The United Kingdom has strengthened measures to prevent and discourage illegal waste disposal, including inspection and enforcement measures, as recommended in the OECD’s 2002 Review. However, further efforts are needed. The UK’s planned mandatory electronic waste tracking system (Section 2.3.4) is expected to tackle both illegal dumping and illegal waste exports. Illegal dumping appears largely related to small waste loads by unauthorised carriers: the proposed tracking system will need to include small loads efficiently. Moreover, the United Kingdom should follow through on proposals to reform the registration system, combined with UK-wide awareness campaigns and further enforcement actions, to tackle this issue. The tracking system will also need to trace waste exports to authorised treatment facilities abroad.

A range of voluntary private sector initiatives have promoted waste reduction, resource efficiency and circular economy actions.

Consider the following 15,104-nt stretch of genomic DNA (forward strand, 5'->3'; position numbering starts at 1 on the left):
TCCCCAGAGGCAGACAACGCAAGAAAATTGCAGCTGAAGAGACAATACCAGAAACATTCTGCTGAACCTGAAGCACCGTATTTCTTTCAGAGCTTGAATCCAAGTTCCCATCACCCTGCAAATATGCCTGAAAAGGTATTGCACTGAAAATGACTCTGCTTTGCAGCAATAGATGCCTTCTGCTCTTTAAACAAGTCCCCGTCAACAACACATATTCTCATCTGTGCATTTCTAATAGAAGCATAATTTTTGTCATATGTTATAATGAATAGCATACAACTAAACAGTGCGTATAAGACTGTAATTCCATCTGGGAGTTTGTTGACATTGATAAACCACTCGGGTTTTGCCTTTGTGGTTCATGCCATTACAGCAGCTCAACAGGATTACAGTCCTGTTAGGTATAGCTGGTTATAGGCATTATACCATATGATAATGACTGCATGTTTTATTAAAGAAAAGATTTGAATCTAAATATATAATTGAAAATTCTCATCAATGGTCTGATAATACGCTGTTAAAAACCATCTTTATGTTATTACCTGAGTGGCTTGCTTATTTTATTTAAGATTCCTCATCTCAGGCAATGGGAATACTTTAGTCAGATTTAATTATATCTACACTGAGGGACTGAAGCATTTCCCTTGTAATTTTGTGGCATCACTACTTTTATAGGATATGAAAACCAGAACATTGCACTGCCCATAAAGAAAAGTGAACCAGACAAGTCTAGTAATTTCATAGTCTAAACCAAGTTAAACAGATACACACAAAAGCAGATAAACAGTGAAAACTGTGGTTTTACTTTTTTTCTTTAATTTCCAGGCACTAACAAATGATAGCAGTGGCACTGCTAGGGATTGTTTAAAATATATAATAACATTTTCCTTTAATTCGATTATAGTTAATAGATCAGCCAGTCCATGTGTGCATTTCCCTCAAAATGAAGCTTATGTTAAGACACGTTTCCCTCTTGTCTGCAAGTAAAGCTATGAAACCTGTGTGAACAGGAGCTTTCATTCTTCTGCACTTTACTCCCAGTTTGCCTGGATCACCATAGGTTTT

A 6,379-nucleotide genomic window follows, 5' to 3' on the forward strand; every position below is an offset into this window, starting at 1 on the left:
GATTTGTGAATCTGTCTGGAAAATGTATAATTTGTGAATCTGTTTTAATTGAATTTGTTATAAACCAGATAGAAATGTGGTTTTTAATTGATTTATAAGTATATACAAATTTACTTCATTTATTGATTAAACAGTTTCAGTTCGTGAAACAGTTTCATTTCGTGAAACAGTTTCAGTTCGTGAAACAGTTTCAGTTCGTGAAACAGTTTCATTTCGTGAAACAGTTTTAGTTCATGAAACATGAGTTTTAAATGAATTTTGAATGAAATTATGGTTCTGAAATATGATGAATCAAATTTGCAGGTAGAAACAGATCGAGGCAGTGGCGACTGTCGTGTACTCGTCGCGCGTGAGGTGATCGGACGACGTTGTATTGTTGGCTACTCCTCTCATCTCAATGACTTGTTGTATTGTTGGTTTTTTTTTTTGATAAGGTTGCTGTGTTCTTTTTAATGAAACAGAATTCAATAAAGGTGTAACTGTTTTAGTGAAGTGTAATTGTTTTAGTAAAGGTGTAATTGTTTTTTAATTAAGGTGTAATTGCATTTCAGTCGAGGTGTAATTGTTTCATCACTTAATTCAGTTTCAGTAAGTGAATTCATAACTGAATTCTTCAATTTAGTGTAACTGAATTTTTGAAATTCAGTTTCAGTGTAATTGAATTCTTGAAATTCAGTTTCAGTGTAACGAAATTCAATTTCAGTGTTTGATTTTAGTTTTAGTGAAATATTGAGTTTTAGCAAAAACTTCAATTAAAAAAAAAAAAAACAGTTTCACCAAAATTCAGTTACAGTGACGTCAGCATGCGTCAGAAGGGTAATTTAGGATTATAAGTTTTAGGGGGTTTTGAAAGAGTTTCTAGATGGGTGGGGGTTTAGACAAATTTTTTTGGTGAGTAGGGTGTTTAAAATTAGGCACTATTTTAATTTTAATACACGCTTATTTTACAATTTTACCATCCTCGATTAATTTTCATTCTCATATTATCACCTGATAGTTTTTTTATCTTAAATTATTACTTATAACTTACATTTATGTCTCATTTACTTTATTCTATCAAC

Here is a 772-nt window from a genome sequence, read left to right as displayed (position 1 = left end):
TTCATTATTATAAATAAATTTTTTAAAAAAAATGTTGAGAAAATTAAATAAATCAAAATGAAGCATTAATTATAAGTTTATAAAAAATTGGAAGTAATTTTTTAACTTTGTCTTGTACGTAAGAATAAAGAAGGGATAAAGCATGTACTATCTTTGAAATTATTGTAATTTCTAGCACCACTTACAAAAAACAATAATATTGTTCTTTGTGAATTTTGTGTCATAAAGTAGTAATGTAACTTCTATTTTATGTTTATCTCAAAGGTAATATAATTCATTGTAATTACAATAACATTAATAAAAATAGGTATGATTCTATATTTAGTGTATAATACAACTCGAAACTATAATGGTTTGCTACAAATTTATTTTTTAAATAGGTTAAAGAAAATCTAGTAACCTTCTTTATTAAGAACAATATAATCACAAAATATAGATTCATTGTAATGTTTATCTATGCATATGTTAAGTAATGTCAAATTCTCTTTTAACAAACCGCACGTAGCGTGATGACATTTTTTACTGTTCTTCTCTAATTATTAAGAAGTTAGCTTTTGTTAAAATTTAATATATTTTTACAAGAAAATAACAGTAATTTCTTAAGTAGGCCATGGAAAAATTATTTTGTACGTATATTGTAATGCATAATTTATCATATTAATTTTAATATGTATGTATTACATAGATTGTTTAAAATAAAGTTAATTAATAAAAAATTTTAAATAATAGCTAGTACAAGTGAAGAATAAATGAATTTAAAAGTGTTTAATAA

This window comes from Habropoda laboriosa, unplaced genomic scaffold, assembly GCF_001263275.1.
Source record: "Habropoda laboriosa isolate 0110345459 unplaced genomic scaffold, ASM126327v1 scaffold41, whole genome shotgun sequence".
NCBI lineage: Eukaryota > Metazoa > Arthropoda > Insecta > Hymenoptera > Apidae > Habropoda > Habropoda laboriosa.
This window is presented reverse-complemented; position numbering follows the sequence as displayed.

WRAP has co-ordinated key sectoral initiatives. In the Courtauld Commitments, WRAP brought together leading UK food manufacturers, retailers and enterprises in the hospitality and food service sector. WRAP estimates the first Commitment (2005-09), mainly with manufacturers and retailers, reduced household food waste by 270 000 t; in the second phase (2010-12) signatories reduced household food waste by 670 000 t. Also in the second phase, signatories reduced combined product and packaging waste in their supply chains by 7.4% by 2012 compared to a 5% reduction target (WRAP, 2013). Signatories reduced supply chain product and packaging waste by a further 3% in the third phase from 2013-15. Those in a separate agreement from 2012-15 reduced their combined food and packaging waste by 11%, nearly doubling the 5% target, and also redistributed 760 t of surplus food (WRAP, 2021b and 2021c).